The passing of the Workhouse Test Act in1723, gave parishes the option of denying out-relief
and offering claimants only the work house where the able-bodied were required work, usually without pay, in return for food and a roof over their heads.
David Monypenny quoted with approval a tendentious early-nineteenth-century "Dissertation on the Poor Laws" written by the Revd Dr Robert Burns of Paisley: "there is hardly such a thing as maintenance given, except in the cases of inmates of hospitals, or in the case of lunatics or blind, or absolutely impotent from defects corporeal or mental." (15) In most institutions and among those receiving out-relief (which was by far the most common type of aid), a degree of self-support through work was expected and required of recipients by administrators.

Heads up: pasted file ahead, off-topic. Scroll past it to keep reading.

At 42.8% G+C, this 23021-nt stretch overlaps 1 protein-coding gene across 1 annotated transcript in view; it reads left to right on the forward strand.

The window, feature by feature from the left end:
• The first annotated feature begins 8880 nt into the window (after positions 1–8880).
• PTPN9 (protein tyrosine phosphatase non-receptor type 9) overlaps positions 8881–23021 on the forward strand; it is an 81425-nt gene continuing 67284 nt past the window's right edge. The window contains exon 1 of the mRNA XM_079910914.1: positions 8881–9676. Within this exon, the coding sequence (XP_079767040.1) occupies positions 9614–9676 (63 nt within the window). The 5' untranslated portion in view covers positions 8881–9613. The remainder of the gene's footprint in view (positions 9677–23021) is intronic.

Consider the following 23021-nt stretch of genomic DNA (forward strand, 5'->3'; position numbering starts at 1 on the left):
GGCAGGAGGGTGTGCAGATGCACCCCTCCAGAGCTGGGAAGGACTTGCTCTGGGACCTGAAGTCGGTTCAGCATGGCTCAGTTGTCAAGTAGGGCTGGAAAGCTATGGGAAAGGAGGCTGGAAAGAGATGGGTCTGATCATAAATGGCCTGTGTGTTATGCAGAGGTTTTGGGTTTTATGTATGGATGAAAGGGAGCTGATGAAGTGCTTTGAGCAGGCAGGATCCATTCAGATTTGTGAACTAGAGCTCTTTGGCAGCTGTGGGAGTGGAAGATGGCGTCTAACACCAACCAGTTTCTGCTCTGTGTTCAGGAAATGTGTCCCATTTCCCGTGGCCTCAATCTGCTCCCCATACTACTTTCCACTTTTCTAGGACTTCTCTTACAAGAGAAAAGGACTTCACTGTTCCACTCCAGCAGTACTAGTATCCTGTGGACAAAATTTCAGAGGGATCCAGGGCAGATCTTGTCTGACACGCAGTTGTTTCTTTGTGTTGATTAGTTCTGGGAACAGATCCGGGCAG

Historians should, of course, continue to study national differences in politics, law and institutions, which were part of the different systems of relief, as well as the changing balances between the components--such as the different role of the parish in Scotland and England, the preference for out-relief in Scotland or the relative importance of varying legal frameworks in mediating provision.
(68) Paisley Town's Hospital is an interesting example of the way a rapidly growing community tackled lunacy principally through use of a (small) generalist institution and out-relief. There was clear recognition of the inappropriate nature of poorhouse accommodation for the deranged, for these housed the docile, not the dangerous.